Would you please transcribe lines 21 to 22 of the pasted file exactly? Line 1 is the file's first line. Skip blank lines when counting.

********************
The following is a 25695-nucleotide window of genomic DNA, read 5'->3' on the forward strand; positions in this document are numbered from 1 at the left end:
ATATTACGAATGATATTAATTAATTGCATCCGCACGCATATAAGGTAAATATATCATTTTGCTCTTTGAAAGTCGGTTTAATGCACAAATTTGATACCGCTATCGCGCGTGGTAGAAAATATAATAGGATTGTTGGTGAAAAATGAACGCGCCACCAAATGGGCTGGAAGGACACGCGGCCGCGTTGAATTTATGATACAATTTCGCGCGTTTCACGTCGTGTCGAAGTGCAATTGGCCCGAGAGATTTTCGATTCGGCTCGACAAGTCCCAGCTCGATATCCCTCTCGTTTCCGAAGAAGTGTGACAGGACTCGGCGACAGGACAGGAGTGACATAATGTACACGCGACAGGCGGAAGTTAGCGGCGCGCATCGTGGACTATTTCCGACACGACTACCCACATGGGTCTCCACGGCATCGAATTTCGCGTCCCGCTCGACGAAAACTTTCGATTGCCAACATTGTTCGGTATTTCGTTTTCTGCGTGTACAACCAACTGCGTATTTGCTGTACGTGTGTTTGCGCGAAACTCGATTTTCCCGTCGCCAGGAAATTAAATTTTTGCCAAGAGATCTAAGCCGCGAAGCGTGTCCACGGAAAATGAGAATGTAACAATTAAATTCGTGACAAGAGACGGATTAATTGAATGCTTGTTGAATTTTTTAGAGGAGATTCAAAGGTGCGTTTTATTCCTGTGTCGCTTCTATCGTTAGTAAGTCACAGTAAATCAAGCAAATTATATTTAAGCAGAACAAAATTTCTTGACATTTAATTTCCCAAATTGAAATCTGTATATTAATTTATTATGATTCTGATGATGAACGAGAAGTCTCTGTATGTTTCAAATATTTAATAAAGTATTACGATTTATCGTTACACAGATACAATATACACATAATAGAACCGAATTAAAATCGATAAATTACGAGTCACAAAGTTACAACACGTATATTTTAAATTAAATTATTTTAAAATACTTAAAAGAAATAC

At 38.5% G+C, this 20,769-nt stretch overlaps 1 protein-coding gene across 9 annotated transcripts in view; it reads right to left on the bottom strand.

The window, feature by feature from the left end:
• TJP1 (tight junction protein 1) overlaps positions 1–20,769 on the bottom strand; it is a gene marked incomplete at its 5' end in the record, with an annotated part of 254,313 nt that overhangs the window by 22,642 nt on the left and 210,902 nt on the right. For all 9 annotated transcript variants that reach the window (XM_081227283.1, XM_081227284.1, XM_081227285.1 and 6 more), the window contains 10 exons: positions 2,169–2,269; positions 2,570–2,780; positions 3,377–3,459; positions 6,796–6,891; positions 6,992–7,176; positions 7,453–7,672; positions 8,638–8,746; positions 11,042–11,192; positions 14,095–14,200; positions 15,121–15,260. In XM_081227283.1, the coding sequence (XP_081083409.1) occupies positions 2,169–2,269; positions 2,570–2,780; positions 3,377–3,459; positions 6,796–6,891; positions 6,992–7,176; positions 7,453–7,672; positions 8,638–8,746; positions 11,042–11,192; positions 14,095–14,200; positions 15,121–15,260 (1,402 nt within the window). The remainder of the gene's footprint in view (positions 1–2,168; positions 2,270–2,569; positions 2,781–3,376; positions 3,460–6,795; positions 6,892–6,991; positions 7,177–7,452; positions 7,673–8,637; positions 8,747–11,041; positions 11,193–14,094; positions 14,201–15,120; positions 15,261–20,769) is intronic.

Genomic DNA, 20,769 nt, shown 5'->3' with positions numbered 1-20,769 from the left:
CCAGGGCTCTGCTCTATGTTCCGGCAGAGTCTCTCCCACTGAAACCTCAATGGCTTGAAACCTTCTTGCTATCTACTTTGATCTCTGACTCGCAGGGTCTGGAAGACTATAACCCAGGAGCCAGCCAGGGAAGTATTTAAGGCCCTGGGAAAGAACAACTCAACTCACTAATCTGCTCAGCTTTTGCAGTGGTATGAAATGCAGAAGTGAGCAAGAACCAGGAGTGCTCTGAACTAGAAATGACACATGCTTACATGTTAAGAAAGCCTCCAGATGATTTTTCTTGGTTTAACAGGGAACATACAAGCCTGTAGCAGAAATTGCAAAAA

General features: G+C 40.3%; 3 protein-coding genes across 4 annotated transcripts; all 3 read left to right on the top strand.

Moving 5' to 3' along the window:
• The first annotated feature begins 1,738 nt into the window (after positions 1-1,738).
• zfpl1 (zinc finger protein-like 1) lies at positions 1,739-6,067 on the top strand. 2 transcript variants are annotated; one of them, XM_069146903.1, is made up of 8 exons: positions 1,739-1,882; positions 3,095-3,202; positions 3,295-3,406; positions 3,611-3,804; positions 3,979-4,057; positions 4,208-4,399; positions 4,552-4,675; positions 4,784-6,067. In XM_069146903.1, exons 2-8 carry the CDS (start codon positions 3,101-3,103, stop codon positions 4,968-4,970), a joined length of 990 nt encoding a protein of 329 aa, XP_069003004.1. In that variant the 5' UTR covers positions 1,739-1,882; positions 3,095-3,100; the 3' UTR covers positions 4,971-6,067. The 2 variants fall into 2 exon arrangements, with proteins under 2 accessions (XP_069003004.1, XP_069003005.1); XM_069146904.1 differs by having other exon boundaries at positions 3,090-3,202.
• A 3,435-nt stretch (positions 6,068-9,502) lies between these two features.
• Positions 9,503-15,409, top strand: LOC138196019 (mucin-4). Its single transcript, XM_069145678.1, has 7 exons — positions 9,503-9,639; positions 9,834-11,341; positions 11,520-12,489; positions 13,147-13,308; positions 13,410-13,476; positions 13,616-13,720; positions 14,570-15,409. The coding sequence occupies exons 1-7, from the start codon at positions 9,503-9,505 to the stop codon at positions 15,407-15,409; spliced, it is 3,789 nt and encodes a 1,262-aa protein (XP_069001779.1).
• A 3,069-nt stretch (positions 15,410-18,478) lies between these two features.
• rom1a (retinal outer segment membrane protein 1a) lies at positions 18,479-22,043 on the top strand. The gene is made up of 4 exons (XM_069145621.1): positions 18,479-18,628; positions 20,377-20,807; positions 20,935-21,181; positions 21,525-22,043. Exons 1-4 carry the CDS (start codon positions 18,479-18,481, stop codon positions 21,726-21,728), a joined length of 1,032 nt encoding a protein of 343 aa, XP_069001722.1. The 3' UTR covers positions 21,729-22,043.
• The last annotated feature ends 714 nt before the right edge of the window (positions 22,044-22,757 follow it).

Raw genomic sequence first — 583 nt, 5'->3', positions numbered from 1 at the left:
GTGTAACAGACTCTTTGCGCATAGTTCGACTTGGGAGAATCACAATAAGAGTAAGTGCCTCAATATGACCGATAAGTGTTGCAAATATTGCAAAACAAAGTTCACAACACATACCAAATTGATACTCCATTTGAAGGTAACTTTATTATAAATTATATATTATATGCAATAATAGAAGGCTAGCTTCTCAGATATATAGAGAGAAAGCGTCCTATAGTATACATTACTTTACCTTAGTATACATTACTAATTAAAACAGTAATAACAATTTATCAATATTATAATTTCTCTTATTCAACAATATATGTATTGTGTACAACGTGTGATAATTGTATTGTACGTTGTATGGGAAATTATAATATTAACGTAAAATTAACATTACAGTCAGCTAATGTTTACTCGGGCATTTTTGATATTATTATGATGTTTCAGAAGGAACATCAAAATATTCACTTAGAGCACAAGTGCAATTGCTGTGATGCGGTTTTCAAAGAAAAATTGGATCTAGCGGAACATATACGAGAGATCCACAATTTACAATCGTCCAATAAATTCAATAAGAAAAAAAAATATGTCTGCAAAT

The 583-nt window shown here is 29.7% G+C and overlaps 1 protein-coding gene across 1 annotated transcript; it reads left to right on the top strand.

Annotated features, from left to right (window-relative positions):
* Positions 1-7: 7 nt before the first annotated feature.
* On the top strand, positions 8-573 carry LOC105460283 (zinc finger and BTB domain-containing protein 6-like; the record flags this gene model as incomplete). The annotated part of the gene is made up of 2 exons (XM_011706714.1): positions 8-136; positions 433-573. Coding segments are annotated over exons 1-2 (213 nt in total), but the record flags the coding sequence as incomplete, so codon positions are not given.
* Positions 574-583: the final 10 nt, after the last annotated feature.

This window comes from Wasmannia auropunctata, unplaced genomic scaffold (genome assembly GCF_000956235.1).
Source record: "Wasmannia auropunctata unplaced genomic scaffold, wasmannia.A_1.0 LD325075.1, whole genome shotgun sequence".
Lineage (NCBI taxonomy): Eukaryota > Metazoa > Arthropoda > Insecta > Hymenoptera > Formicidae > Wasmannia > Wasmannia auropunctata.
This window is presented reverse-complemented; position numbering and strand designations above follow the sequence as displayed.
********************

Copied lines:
* Positions 1-7: 7 nt before the first annotated feature.
* On the top strand, positions 8-573 carry LOC105460283 (zinc finger and BTB domain-containing protein 6-like; the record flags this gene model as incomplete). The annotated part of the gene is made up of 2 exons (XM_011706714.1): positions 8-136; positions 433-573. Coding segments are annotated over exons 1-2 (213 nt in total), but the record flags the coding sequence as incomplete, so codon positions are not given.